If you search for the word “tax” on the 68 pages of the draft of the FDP election program, you get 118 hits.
On average, the word appears twice on each page: for example in taxation, tax burdens, tax system, tax allowance or income tax rate.
The word does not appear so prominently in the draft programs of other possible government parties that have already been submitted.
With the SPD there are just 55 hits on 85 pages, with the Greens 81 hits on 137 pages.
So far, only the Left Party has had a hit-to-page ratio similar to that of the FDP: the computer spits out 191 hits on 148 pages.
It hardly needs to be mentioned separately that the FDP and the Left associate different content with the word “tax”.
One reads nothing about the property levy, property tax and redistribution of wealth among the liberals.
On the other hand, one of the first headings is: "Relief and fair taxes".
The draft was presented by the FDP executive committee at the beginning of the week and is to be adopted at the federal party conference in mid-May.
Germany is among the best in the world when it comes to taxes and social security contributions, it says on page 7. “We are calling for a fundamental rethink in tax policy: We want to noticeably relieve the burden on citizens and thus also provide impetus for the economic recovery of our country and the state must be restored without giving up serious budgetary policy.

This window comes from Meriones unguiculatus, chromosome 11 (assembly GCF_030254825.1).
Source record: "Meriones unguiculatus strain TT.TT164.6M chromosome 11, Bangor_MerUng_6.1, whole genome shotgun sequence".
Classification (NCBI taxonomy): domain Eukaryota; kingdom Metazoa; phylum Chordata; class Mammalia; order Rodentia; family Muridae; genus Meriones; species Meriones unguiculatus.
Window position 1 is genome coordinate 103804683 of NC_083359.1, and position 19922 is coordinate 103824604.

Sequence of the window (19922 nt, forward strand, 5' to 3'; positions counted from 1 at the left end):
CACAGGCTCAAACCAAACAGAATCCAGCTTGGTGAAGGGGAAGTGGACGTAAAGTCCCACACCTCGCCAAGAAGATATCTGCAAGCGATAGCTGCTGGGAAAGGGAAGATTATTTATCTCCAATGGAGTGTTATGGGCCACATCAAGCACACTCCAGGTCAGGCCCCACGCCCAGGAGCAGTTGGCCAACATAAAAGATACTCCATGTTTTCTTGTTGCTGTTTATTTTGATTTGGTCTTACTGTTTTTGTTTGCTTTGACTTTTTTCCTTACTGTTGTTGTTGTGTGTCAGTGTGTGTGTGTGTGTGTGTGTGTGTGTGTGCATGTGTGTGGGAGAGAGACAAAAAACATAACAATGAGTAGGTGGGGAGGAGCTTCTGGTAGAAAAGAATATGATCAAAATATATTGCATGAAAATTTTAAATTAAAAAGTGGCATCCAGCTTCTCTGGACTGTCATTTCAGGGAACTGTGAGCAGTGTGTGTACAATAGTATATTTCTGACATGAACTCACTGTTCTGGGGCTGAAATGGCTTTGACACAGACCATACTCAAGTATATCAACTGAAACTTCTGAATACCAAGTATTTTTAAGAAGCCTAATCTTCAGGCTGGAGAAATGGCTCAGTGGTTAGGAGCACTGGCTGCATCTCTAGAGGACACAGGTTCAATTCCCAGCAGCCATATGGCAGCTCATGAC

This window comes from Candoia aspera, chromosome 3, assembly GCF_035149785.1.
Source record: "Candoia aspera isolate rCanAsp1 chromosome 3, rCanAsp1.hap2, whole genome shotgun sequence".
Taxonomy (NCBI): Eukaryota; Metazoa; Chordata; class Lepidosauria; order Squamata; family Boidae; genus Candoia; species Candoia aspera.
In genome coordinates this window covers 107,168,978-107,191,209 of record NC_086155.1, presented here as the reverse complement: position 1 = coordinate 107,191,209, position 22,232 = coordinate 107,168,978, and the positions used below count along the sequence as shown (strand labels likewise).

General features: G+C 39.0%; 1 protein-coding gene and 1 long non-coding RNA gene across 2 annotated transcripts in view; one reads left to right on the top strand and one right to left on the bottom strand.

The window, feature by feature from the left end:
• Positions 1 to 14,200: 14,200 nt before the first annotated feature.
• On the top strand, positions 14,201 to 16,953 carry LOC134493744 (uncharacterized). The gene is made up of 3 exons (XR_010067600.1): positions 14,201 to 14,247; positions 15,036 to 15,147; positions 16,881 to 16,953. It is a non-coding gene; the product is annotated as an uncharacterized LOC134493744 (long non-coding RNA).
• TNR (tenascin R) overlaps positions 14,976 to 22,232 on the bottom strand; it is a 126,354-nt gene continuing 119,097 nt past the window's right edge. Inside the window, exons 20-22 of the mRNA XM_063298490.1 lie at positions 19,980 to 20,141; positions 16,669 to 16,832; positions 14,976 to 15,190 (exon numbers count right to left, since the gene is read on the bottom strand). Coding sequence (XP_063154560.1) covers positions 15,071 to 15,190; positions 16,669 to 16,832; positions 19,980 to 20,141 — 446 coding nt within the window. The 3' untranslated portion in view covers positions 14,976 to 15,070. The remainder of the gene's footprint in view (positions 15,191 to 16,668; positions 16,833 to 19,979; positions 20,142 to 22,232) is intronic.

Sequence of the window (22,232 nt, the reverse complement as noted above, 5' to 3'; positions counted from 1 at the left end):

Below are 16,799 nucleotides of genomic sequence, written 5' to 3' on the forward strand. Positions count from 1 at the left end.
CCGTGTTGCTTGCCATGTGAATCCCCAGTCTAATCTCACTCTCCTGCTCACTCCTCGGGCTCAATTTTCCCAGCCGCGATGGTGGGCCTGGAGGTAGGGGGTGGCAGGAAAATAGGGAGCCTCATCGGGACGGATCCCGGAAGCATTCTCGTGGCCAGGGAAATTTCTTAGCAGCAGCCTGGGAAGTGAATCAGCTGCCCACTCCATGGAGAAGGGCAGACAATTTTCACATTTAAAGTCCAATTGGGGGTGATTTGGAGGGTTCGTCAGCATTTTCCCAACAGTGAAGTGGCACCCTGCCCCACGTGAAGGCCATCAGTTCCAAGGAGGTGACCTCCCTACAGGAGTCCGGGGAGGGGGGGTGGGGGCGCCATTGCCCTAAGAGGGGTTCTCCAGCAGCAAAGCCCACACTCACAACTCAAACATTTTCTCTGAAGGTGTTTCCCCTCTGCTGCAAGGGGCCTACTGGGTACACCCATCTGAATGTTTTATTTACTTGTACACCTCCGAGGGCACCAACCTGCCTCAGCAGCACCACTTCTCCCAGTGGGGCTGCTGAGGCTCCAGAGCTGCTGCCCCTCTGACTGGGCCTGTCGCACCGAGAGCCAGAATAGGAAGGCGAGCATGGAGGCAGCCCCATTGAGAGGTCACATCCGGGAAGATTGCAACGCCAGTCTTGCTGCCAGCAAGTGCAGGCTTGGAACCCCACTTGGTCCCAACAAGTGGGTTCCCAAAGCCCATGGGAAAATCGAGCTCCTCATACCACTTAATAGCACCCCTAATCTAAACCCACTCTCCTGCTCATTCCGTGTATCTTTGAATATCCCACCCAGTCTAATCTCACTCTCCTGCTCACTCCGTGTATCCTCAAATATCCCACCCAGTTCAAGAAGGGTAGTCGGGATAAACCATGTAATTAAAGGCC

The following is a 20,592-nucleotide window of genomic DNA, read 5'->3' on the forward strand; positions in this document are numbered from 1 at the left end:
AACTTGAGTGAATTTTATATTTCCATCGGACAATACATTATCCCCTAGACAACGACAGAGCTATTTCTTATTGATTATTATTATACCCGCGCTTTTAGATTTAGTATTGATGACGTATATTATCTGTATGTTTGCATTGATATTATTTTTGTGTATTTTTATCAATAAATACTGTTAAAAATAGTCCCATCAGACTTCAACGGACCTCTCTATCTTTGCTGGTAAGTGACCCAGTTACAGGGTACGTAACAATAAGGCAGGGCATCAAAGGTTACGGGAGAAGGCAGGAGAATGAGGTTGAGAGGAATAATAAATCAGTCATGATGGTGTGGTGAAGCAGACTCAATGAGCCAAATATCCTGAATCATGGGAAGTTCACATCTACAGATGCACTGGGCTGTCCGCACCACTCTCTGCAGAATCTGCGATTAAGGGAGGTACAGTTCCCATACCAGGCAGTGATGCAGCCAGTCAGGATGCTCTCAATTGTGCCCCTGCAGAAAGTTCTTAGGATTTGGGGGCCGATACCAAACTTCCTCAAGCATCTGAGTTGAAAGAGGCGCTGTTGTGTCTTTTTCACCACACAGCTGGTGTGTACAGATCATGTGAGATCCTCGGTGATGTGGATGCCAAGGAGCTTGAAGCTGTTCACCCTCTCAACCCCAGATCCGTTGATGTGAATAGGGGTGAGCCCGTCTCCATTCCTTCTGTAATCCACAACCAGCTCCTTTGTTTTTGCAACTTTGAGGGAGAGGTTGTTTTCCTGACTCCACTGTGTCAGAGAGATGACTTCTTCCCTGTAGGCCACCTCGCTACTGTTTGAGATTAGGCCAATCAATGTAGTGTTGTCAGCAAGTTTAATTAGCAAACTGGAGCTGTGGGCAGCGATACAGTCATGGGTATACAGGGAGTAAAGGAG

Relieve small and medium incomes
The SPD, the Greens and the Left Party also want to relieve small and medium incomes, but no party is as radical as the FDP.
Instead of the belly of small and medium-sized businesses, through which the tax burden of the broad middle class rises particularly quickly with every additional euro, the so-called “opportunity tariff” is to be introduced in three steps between 2022 and 2024.
According to the party's plans, the top tax rate will only apply from an income of 90,000 euros.
The draft refers to the fact that taxpayers who receive 1.4 times the average gross salary of all employees in Germany now pay the top tax rate on part of their income.
In 1965 this value was still 18 times as high.
An average earner should not almost pay the highest tax rate.
Source: WORLD infographic
What that means in euros for citizens is shown by initial calculations by the tax experts at the Institute of German Economy (IW) for WELT.
You compared the proposals for a reform of the income tax tariff of the FDP with the previously known models of the SPD, Greens and Left.
It must be said that the figures are only approximate, as not all details of all models are known yet.
But it is already clear: Only the FDP is planning to relieve all income groups and household constellations.
According to the FDP concept, a single with a gross annual salary of 25,000 euros would have to pay 592 euros less tax than before in the year, at 50,000 euros it is 2,484 euros less, at 80,000 euros already 5199 euros and at 150,000 euros even 6,129 euros.
According to IW sample calculations, the relief for married couples is between EUR 1274 (EUR 50,000 annual income) and EUR 10,602 (EUR 150,000).